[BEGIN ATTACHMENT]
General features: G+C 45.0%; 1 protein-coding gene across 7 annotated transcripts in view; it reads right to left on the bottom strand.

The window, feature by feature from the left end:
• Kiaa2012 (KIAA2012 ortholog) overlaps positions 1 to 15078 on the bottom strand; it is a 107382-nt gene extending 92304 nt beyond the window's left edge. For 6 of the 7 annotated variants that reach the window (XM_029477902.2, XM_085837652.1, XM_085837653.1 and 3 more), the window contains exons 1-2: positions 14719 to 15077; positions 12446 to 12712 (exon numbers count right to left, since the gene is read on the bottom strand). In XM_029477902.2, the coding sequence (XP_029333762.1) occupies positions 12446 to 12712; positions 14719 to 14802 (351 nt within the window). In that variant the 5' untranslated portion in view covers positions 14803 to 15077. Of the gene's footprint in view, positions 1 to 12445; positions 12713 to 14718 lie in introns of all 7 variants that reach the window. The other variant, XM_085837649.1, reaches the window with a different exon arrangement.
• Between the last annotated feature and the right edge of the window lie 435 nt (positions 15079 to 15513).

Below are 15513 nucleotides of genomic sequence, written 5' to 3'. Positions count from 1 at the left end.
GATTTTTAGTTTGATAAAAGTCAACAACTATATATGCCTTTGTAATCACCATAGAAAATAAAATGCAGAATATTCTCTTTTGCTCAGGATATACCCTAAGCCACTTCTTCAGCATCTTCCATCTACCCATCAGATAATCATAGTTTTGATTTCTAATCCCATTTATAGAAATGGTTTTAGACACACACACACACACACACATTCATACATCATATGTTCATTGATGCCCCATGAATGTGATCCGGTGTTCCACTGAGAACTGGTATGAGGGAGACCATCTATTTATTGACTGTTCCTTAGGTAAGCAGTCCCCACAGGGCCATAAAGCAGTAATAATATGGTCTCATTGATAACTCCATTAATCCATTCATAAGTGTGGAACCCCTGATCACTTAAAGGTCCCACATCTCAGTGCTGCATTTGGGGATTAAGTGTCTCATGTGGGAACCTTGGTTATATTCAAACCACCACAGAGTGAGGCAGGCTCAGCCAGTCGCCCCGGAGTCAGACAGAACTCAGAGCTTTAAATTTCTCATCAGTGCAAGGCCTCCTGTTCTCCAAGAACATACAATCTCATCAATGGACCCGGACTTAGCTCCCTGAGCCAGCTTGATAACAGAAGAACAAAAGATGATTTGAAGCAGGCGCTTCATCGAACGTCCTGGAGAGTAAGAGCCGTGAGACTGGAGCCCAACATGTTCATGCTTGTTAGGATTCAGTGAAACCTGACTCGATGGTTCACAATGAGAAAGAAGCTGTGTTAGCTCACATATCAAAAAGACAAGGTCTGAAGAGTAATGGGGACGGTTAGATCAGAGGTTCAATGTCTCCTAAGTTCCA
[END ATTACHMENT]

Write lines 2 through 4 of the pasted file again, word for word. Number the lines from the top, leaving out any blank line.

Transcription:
The window, feature by feature from the left end:
• Kiaa2012 (KIAA2012 ortholog) overlaps positions 1 to 15078 on the bottom strand; it is a 107382-nt gene extending 92304 nt beyond the window's left edge. For 6 of the 7 annotated variants that reach the window (XM_029477902.2, XM_085837652.1, XM_085837653.1 and 3 more), the window contains exons 1-2: positions 14719 to 15077; positions 12446 to 12712 (exon numbers count right to left, since the gene is read on the bottom strand). In XM_029477902.2, the coding sequence (XP_029333762.1) occupies positions 12446 to 12712; positions 14719 to 14802 (351 nt within the window). In that variant the 5' untranslated portion in view covers positions 14803 to 15077. Of the gene's footprint in view, positions 1 to 12445; positions 12713 to 14718 lie in introns of all 7 variants that reach the window. The other variant, XM_085837649.1, reaches the window with a different exon arrangement.
• Between the last annotated feature and the right edge of the window lie 435 nt (positions 15079 to 15513).